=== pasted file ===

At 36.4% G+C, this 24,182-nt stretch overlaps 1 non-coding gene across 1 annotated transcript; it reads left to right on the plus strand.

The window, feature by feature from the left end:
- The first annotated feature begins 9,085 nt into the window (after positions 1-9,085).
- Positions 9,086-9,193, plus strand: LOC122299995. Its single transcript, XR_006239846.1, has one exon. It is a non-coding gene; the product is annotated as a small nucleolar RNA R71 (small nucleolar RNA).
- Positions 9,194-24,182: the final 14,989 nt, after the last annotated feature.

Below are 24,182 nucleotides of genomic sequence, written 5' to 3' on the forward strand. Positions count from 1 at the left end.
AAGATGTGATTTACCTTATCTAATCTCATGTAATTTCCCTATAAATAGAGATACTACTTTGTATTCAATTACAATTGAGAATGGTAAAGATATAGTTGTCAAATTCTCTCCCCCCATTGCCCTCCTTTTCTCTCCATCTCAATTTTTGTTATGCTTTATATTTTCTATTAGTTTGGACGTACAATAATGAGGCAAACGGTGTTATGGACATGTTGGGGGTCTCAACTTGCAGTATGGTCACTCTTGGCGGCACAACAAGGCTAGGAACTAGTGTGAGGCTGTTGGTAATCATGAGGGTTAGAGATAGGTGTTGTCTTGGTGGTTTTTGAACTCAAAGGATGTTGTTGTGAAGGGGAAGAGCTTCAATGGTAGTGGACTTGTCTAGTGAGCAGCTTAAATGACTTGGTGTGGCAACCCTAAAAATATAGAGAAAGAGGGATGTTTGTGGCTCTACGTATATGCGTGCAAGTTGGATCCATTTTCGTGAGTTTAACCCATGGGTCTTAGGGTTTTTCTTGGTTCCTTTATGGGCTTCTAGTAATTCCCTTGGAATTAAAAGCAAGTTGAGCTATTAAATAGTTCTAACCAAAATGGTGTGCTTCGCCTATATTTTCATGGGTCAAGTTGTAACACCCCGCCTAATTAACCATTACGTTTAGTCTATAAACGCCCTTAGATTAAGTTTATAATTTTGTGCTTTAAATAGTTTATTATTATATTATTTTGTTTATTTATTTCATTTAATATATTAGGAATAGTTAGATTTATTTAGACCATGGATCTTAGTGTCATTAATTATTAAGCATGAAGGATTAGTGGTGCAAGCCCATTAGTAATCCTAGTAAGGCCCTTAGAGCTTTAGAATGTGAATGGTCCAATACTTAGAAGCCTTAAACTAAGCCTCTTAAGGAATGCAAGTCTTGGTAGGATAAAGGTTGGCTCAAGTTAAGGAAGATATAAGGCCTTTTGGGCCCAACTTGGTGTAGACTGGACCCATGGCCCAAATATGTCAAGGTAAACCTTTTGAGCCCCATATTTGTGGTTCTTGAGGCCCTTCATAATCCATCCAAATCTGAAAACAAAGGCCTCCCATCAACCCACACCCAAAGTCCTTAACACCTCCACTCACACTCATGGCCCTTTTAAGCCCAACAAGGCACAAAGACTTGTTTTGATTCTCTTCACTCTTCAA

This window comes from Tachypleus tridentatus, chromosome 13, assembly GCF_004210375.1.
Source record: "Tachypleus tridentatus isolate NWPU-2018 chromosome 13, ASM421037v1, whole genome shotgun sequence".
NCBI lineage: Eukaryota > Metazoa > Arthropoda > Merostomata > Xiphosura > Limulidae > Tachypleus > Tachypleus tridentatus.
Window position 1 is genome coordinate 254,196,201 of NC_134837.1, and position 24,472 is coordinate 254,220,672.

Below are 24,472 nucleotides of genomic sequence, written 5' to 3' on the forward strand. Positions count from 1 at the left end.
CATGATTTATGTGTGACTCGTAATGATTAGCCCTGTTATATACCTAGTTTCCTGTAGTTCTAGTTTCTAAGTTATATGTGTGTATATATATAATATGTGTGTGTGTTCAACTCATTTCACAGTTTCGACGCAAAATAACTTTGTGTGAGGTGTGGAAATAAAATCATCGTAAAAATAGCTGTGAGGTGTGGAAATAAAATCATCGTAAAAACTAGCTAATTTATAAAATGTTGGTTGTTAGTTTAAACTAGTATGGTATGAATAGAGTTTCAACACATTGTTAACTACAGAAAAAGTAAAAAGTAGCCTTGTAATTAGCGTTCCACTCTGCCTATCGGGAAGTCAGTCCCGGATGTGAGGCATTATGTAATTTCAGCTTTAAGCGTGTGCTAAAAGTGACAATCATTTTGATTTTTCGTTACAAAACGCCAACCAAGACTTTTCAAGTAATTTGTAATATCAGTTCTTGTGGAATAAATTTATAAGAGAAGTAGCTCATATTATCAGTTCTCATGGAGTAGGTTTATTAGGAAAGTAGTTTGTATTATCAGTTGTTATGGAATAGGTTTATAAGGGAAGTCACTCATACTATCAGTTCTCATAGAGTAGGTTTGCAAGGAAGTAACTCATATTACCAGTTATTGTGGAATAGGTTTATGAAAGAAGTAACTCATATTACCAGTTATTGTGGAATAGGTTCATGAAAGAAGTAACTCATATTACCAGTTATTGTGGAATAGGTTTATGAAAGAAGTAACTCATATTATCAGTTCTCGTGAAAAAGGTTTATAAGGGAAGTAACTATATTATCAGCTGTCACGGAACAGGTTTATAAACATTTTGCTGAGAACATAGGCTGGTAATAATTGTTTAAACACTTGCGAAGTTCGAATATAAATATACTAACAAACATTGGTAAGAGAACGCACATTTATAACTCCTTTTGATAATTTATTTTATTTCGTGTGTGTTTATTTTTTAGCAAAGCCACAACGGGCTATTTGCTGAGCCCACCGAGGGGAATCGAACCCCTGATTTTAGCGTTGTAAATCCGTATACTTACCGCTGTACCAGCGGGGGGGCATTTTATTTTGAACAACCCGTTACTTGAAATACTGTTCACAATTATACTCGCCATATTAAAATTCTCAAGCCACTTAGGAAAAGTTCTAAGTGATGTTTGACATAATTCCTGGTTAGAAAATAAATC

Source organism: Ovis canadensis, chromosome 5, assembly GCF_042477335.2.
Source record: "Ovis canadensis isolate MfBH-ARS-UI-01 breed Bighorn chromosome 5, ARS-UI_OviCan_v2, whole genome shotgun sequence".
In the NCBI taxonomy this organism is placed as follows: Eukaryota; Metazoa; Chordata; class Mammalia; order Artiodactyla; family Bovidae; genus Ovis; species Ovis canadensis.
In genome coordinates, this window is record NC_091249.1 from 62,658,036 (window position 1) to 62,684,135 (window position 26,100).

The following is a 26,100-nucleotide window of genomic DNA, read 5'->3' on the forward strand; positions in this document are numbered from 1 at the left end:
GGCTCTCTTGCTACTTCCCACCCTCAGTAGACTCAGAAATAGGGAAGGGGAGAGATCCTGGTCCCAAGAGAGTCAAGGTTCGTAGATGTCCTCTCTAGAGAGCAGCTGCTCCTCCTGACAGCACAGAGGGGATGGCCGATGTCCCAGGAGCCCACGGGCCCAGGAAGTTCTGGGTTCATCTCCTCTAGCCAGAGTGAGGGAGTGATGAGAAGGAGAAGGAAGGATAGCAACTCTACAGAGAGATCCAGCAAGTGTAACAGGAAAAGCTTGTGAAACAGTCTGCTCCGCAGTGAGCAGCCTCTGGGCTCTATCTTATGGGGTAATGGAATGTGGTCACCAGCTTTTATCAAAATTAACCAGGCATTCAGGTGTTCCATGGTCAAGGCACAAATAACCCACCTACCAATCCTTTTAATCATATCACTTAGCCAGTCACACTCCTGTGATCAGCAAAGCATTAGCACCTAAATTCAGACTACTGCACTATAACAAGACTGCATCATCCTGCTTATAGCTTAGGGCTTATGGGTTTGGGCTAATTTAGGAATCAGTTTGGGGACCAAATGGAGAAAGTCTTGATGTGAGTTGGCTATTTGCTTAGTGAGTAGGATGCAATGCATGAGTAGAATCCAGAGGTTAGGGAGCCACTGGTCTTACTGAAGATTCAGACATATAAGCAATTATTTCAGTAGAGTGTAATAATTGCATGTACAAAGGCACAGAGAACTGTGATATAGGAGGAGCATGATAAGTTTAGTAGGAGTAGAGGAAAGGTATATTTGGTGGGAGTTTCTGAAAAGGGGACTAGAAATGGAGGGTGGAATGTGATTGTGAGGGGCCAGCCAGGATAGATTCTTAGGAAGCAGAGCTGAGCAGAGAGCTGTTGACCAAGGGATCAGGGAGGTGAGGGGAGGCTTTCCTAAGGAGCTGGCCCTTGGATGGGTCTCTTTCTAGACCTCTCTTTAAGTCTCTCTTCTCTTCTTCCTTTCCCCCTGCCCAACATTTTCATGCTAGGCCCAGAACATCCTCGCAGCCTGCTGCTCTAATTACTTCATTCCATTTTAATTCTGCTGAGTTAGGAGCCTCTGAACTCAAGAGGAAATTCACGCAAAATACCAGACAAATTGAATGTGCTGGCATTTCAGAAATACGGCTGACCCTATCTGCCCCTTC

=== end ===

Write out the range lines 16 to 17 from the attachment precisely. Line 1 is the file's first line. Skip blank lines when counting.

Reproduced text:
In the NCBI taxonomy this organism is placed as follows: Eukaryota; Metazoa; Chordata; class Mammalia; order Artiodactyla; family Bovidae; genus Ovis; species Ovis canadensis.
In genome coordinates, this window is record NC_091249.1 from 62,658,036 (window position 1) to 62,684,135 (window position 26,100).